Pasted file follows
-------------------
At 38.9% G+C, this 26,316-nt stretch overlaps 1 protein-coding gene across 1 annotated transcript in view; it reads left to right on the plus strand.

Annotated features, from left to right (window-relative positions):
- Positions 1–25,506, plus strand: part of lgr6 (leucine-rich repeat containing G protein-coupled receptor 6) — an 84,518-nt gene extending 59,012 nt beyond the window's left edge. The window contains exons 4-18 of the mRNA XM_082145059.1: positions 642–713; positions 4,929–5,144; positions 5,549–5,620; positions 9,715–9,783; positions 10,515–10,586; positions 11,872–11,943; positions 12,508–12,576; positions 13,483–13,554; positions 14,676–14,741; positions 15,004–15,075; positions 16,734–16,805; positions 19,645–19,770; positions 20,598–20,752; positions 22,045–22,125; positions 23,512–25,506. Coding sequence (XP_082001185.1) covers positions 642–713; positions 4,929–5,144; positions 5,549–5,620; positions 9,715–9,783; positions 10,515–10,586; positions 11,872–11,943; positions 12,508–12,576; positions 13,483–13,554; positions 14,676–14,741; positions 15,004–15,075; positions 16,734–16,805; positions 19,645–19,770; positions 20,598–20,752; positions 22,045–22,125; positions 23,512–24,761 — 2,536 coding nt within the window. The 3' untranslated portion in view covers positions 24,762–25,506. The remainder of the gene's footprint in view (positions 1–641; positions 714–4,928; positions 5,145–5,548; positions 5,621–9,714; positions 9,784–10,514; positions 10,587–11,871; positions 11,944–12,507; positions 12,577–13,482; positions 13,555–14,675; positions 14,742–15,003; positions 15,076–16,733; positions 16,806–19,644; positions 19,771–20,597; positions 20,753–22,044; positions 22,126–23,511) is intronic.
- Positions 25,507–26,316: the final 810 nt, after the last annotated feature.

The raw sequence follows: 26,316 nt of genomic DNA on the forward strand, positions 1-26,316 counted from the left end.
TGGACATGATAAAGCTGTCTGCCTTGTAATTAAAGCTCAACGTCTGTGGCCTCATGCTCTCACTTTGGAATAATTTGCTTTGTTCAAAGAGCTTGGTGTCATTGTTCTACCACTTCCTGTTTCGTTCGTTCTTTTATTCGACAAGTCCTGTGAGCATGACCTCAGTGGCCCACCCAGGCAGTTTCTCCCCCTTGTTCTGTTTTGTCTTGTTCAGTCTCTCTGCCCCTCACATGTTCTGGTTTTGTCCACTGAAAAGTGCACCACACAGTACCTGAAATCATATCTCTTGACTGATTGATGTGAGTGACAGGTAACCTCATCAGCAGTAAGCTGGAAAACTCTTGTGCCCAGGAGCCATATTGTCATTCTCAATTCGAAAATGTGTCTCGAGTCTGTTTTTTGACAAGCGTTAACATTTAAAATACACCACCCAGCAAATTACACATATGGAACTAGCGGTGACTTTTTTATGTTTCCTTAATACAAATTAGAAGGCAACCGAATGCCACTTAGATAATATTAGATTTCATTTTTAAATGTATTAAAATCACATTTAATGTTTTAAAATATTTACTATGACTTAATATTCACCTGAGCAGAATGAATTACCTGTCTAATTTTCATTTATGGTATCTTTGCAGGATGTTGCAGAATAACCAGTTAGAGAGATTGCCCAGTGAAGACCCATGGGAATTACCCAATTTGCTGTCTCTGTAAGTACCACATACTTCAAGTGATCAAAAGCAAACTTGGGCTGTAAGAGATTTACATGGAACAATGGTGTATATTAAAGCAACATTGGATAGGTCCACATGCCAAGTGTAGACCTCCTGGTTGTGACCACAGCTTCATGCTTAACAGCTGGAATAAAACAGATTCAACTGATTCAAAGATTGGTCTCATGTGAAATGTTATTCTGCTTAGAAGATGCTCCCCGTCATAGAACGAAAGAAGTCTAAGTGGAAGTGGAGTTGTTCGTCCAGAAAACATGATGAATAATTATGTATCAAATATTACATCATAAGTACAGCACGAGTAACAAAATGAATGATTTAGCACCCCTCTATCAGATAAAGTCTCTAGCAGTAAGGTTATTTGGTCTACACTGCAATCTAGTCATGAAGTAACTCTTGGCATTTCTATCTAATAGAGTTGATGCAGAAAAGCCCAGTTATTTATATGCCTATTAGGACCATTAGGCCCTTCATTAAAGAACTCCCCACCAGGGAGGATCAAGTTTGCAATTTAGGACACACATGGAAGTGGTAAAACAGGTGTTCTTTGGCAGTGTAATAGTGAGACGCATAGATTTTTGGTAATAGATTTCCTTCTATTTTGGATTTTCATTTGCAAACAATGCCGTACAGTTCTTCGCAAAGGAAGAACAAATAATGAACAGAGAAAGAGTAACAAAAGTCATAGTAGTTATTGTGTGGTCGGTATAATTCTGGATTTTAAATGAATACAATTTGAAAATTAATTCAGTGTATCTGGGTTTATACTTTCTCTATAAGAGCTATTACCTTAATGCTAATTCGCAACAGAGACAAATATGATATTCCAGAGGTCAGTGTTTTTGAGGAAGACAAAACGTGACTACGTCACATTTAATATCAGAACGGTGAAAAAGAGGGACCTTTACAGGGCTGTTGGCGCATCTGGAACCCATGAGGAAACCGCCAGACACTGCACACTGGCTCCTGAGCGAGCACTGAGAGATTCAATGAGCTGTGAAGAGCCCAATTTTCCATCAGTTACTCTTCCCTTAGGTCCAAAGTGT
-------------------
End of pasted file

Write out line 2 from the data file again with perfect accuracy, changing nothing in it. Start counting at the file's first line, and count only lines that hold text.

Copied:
Annotated features, from left to right (window-relative positions):